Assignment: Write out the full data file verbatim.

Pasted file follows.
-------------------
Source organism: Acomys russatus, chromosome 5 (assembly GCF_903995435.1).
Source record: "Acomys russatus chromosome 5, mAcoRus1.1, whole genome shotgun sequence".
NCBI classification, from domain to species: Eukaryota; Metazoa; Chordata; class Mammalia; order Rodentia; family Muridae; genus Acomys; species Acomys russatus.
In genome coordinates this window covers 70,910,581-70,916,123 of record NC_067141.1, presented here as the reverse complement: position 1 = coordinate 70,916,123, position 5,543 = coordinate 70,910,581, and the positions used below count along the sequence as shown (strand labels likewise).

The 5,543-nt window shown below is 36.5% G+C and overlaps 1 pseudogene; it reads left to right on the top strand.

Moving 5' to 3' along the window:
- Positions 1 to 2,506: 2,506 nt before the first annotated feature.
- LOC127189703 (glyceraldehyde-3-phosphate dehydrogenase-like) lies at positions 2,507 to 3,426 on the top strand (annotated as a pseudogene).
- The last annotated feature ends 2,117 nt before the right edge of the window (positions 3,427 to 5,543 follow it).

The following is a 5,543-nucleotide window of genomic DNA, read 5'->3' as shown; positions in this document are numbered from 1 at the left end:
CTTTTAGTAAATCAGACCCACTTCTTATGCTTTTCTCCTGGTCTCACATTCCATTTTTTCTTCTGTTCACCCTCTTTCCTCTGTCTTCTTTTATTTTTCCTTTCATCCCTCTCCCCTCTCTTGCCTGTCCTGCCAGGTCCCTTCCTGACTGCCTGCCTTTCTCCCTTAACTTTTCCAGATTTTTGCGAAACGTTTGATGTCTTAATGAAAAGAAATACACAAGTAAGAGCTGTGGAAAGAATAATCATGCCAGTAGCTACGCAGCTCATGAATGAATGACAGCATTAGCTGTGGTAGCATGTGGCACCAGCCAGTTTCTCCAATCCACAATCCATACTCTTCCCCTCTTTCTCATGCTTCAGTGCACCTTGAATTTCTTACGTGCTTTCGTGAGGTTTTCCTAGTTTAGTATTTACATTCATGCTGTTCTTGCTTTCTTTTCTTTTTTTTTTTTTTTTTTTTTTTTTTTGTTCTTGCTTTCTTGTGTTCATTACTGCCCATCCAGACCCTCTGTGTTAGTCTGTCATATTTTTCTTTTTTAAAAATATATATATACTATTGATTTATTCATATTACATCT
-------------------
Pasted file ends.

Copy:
Source organism: Acomys russatus, chromosome 5 (assembly GCF_903995435.1).
Source record: "Acomys russatus chromosome 5, mAcoRus1.1, whole genome shotgun sequence".
NCBI classification, from domain to species: Eukaryota; Metazoa; Chordata; class Mammalia; order Rodentia; family Muridae; genus Acomys; species Acomys russatus.
In genome coordinates this window covers 70,910,581-70,916,123 of record NC_067141.1, presented here as the reverse complement: position 1 = coordinate 70,916,123, position 5,543 = coordinate 70,910,581, and the positions used below count along the sequence as shown (strand labels likewise).

The 5,543-nt window shown below is 36.5% G+C and overlaps 1 pseudogene; it reads left to right on the top strand.

Moving 5' to 3' along the window:
- Positions 1 to 2,506: 2,506 nt before the first annotated feature.
- LOC127189703 (glyceraldehyde-3-phosphate dehydrogenase-like) lies at positions 2,507 to 3,426 on the top strand (annotated as a pseudogene).
- The last annotated feature ends 2,117 nt before the right edge of the window (positions 3,427 to 5,543 follow it).

The following is a 5,543-nucleotide window of genomic DNA, read 5'->3' as shown; positions in this document are numbered from 1 at the left end:
CTTTTAGTAAATCAGACCCACTTCTTATGCTTTTCTCCTGGTCTCACATTCCATTTTTTCTTCTGTTCACCCTCTTTCCTCTGTCTTCTTTTATTTTTCCTTTCATCCCTCTCCCCTCTCTTGCCTGTCCTGCCAGGTCCCTTCCTGACTGCCTGCCTTTCTCCCTTAACTTTTCCAGATTTTTGCGAAACGTTTGATGTCTTAATGAAAAGAAATACACAAGTAAGAGCTGTGGAAAGAATAATCATGCCAGTAGCTACGCAGCTCATGAATGAATGACAGCATTAGCTGTGGTAGCATGTGGCACCAGCCAGTTTCTCCAATCCACAATCCATACTCTTCCCCTCTTTCTCATGCTTCAGTGCACCTTGAATTTCTTACGTGCTTTCGTGAGGTTTTCCTAGTTTAGTATTTACATTCATGCTGTTCTTGCTTTCTTTTCTTTTTTTTTTTTTTTTTTTTTTTTTTTGTTCTTGCTTTCTTGTGTTCATTACTGCCCATCCAGACCCTCTGTGTTAGTCTGTCATATTTTTCTTTTTTAAAAATATATATATACTATTGATTTATTCATATTACATCT